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Frequent flyer ‘Miles’

Sophomore Miles Denning becomes avid aviator

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After School Air Time

As students await the last bell of the day, excitement for a chance to hang out with friends, rest and snack fills the air. For sophomore Miles Denning, the anticipation is because of his hobby- piloting planes.

“I always look forward to it through out the day. I’ve had several times where I’m sitting in class just thinking about flying and looking forward to my afternoon and what will come after school,” Denning said.

Denning decided he wanted to become a pilot at the age of six after a flight he went on with his grandmother. As soon as he had the chance, Denning took the opportunity to get his pilot’s license.

“My mom was very nervous. On my birthday I had my first solo flight. My instructor got out of the airplane and I flew by myself. That morning my mom was kind of having second thoughts about it. She didn’t entirely want me to do it; but, my dad thinks its great and he looks forward to the day I can start flying him around instead of him driving to his meetings,” Denning said.

Since getting his license at the young age of 16-years-old Denning has continued taking lessons and plans to go into aviation when he enters college.

 

The Process

Denning has been using a flight simulator for five years to help him learn the phonetic alphabet and other piloting essentials.

“The first step into becoming an actual pilot was my flight simulator. Over the years I’ve used that to learn more about navigation and airplane systems” Denning said.

Denning contacted Schilling Aviation Services to begin his training process before his sixteenth birthday. His instructor, Jill Roberg, helps him practice flying about once a week.

“Every lesson is usually about an hour… Every once and a while we’ll go on a fun cross country flight to Wichita or somewhere to grab lunch or breakfast,” Denning said.

 

Annie Hayes
Sophomore Miles Denning verifies that the proper amount of oil is in the engine. Denning determined that there was nothing wrong with the oil and they were ready to take flight. “I always need to check and see that there is at least six quarts of oil in the engine. If there isn’t enough, then the plane will not be safe to fly, and we will be grounded until enough oil is added,” Denning said.

Managing the Air and Academics

Besides flying, Denning also participates in Jazz Band and Drumline. On top of homework, finding time to fly can be difficult.

“I’d say flying helps relieve some of the stress of school because I just kind of forget about everything else and focus on flying,” Denning said.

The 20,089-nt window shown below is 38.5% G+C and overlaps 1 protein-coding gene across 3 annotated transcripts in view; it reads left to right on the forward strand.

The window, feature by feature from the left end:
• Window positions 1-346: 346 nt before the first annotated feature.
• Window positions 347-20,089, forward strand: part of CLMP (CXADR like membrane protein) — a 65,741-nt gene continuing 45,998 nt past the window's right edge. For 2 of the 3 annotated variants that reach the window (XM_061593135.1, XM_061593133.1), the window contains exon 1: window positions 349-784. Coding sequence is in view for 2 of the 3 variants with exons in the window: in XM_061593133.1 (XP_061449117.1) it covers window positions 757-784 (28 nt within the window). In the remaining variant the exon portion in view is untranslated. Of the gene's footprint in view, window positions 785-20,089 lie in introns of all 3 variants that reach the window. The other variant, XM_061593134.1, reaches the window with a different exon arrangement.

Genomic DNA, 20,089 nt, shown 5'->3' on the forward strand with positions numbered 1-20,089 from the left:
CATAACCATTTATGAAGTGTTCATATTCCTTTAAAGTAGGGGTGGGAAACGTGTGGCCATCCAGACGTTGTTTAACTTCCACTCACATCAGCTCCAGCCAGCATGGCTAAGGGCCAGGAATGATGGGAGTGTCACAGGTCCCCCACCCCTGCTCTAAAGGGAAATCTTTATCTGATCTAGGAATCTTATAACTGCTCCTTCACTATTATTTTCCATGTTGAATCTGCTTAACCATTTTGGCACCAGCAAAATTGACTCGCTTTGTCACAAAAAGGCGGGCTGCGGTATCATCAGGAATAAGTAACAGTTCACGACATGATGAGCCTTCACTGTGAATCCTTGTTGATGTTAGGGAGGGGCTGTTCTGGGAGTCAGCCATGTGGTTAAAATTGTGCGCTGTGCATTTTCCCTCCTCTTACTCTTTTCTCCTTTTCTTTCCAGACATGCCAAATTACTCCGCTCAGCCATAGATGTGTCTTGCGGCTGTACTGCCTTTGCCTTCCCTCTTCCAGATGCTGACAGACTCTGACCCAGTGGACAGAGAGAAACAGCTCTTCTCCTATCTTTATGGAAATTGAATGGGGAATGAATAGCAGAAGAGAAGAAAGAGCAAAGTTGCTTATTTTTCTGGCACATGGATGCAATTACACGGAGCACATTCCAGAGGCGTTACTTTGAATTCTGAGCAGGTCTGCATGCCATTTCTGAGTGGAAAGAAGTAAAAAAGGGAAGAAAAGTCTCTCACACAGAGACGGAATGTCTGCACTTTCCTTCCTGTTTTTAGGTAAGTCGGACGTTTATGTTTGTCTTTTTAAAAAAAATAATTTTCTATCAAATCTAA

Denning is the youngest pilot at Schilling Aviation, among many college students and adults.

“I think it’s really cool to see what some of my friends have to say about my flight hobby. They seem really impressed that their friend in Algebra 2 is going to go fly airplanes after school,” Denning said.

Despite scheduling conflicts with school, the conditions in the sky are rarely a problem for Denning.

“Weekends are great since I have a lot of time. You can really fly whenever— day or night. I haven’t flown at night yet but I look forward to doing that. As long as the weather is permitting you’re pretty much safe to fly,” Denning said.

Flight map of Miles Denning route on April 23.

 

Safe and Secure

Although Denning’s mother had some uneasiness when he began flying, Denning has never been worried about sky safety.

“I know if I follow my checks and procedures and fly the airplane plane like its supposed to be flown then I won’t really have any problems,” Denning said.

After the recent death reported on Southwest airlines, passengers expressed anxiety over plane welfare. However, Denning was unfazed.

“Deaths on airplanes never really freak me out. If you look at the statistics, flying is the safest mode of transportation even over walking. People walk everyday and they’re not scared or nervous necessarily, so why be scared on an airplane when the odds are so unlikely to kill you,” Denning said.

I’ve had several times where I’m sitting in class just thinking about flying and looking forward to my afternoon and what will come after school”

— Miles Denning

 

Head in the Clouds

Denning is grateful for the opportunities piloting has given him.

“Flying really brings a multitude of things into my life. I enjoy being able to do something I love and see the pretty sights as you look out of the airplane window. I get to experience new things, meet new people, and fly to different destinations. I just get to experience so many new things in life,” Denning said.

When Denning prepares for a flight he is extremely eager to reach the air.

“Then I’m in the air it’s just pure excitement. Once I’m in the airplane my heart rate might go up a little just because I’m excited, never really because I’m nervous. It’s just so much fun to fly around and see everything,” Denning said.

After returning to the ground, it can be disappointing, but Denning takes his time to reflect.

“I always look up when I’m driving away to where I was just flying and think— wow, I just just flying an airplane five minutes ago and now I’m here driving my car— It really puts things into perspective that you’re in an airplane thousands of feet above the ground above everybody in Salina,” Denning said.

Although the flight is over, Denning remains enthusiastic. He still has hours of airtime left in his early-started career.

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